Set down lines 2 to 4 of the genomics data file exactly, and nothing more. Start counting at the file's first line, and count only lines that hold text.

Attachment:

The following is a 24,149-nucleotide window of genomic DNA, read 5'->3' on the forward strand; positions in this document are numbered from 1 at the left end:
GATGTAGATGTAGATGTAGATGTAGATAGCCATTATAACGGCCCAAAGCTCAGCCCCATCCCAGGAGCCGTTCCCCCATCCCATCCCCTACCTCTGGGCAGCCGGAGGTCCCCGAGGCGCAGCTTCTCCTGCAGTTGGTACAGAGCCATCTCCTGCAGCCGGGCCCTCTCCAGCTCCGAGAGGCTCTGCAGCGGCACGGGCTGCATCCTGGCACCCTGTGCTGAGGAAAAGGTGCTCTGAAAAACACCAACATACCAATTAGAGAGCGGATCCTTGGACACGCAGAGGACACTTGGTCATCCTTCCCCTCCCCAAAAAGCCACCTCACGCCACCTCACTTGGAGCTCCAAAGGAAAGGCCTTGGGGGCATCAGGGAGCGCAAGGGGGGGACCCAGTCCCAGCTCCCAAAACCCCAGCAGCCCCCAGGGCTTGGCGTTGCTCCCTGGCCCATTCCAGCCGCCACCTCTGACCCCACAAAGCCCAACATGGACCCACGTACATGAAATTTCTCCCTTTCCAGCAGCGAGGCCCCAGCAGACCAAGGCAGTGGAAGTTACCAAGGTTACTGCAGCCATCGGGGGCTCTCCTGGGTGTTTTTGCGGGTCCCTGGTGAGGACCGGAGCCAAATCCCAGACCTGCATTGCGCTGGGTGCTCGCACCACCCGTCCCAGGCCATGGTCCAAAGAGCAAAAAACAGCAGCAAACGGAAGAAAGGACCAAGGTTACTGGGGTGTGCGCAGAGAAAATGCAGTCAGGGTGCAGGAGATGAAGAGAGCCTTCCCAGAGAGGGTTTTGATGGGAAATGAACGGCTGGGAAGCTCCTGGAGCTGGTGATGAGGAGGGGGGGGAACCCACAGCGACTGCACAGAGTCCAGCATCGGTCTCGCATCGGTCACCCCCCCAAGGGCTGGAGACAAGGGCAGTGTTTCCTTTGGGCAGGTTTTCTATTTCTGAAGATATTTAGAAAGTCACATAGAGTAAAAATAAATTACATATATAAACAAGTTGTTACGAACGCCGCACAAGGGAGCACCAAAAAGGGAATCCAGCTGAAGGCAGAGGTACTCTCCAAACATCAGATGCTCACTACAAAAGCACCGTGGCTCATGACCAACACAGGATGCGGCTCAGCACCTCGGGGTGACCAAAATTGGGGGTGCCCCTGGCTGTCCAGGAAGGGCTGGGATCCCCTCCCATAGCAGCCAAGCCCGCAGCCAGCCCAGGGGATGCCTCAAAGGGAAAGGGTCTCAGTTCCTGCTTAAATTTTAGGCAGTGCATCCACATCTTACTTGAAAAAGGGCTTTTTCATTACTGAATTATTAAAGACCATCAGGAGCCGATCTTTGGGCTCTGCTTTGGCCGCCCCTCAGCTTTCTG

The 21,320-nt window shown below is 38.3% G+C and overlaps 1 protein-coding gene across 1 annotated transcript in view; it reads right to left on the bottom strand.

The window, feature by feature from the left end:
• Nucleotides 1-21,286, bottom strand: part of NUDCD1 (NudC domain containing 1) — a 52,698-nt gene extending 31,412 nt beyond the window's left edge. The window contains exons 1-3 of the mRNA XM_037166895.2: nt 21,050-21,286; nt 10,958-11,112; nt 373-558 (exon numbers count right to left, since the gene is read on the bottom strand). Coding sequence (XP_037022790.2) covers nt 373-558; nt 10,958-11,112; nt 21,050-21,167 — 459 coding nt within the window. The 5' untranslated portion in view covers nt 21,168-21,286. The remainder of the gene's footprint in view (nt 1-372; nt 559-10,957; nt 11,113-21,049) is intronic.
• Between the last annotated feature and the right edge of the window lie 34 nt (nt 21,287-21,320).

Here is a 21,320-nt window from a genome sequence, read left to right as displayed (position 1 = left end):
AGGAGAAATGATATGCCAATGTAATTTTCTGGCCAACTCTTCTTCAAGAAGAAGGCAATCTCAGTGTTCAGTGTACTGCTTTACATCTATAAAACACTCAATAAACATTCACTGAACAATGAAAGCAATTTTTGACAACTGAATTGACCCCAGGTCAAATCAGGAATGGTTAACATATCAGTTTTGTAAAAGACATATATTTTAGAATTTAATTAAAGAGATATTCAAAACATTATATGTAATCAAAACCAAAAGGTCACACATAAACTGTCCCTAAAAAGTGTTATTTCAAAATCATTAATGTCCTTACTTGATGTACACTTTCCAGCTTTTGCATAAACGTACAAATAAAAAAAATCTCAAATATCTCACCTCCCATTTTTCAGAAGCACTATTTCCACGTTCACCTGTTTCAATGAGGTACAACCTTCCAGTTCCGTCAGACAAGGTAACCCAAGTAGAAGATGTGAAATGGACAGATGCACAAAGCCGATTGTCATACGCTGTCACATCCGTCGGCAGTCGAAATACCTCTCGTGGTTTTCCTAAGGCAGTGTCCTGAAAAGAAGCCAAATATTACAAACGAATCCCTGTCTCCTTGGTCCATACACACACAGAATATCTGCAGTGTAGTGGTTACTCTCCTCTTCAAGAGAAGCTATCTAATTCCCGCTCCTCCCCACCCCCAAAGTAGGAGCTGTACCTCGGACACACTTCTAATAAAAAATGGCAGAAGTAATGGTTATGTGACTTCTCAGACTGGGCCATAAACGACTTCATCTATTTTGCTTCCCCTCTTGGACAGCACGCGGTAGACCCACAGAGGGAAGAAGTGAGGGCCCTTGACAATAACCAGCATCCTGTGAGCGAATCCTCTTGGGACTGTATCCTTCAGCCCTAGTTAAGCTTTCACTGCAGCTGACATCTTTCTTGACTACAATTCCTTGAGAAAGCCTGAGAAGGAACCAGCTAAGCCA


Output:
GATGTAGATGTAGATGTAGATGTAGATAGCCATTATAACGGCCCAAAGCTCAGCCCCATCCCAGGAGCCGTTCCCCCATCCCATCCCCTACCTCTGGGCAGCCGGAGGTCCCCGAGGCGCAGCTTCTCCTGCAGTTGGTACAGAGCCATCTCCTGCAGCCGGGCCCTCTCCAGCTCCGAGAGGCTCTGCAGCGGCACGGGCTGCATCCTGGCACCCTGTGCTGAGGAAAAGGTGCTCTGAAAAACACCAACATACCAATTAGAGAGCGGATCCTTGGACACGCAGAGGACACTTGGTCATCCTTCCCCTCCCCAAAAAGCCACCTCACGCCACCTCACTTGGAGCTCCAAAGGAAAGGCCTTGGGGGCATCAGGGAGCGCAAGGGGGGGACCCAGTCCCAGCTCCCAAAACCCCAGCAGCCCCCAGGGCTTGGCGTTGCTCCCTGGCCCATTCCAGCCGCCACCTCTGACCCCACAAAGCCCAACATGGACCCACGTACATGAAATTTCTCCCTTTCCAGCAGCGAGGCCCCAGCAGACCAAGGCAGTGGAAGTTACCAAGGTTACTGCAGCCATCGGGGGCTCTCCTGGGTGTTTTTGCGGGTCCCTGGTGAGGACCGGAGCCAAATCCCAGACCTGCATTGCGCTGGGTGCTCGCACCACCCGTCCCAGGCCATGGTCCAAAGAGCAAAAAACAGCAGCAAACGGAAGAAAGGACCAAGGTTACTGGGGTGTGCGCAGAGAAAATGCAGTCAGGGTGCAGGAGATGAAGAGAGCCTTCCCAGAGAGGGTTTTGATGGGAAATGAACGGCTGGGAAGCTCCTGGAGCTGGTGATGAGGAGGGGGGGGAACCCACAGCGACTGCACAGAGTCCAGCATCGGTCTCGCATCGGTCACCCCCCCAAGGGCTGGAGACAAGGGCAGTGTTTCCTTTGGGCAGGTTTTCTATTTCTGAAGATATTTAGAAAGTCACATAGAGTAAAAATAAATTACATATATAAACAAGTTGTTACGAACGCCGCACAAGGGAGCACCAAAAAGGGAATCCAGCTGAAGGCAGAGGTACTCTCCAAACATCAGATGCTCACTACAAAAGCACCGTGGCTCATGACCAACACAGGATGCGGCTCAGCACCTCGGGGTGACCAAAATTGGGGGTGCCCCTGGCTGTCCAGGAAGGGCTGGGATCCCCTCCCATAGCAGCCAAGCCCGCAGCCAGCCCAGGGGATGCCTCAAAGGGAAAGGGTCTCAGTTCCTGCTTAAATTTTAGGCAGTGCATCCACATCTTACTTGAAAAAGGGCTTTTTCATTACTGAATTATTAAAGACCATCAGGAGCCGATCTTTGGGCTCTGCTTTGGCCGCCCCTCAGCTTTCTG

The 21,320-nt window shown below is 38.3% G+C and overlaps 1 protein-coding gene across 1 annotated transcript in view; it reads right to left on the bottom strand.

The window, feature by feature from the left end: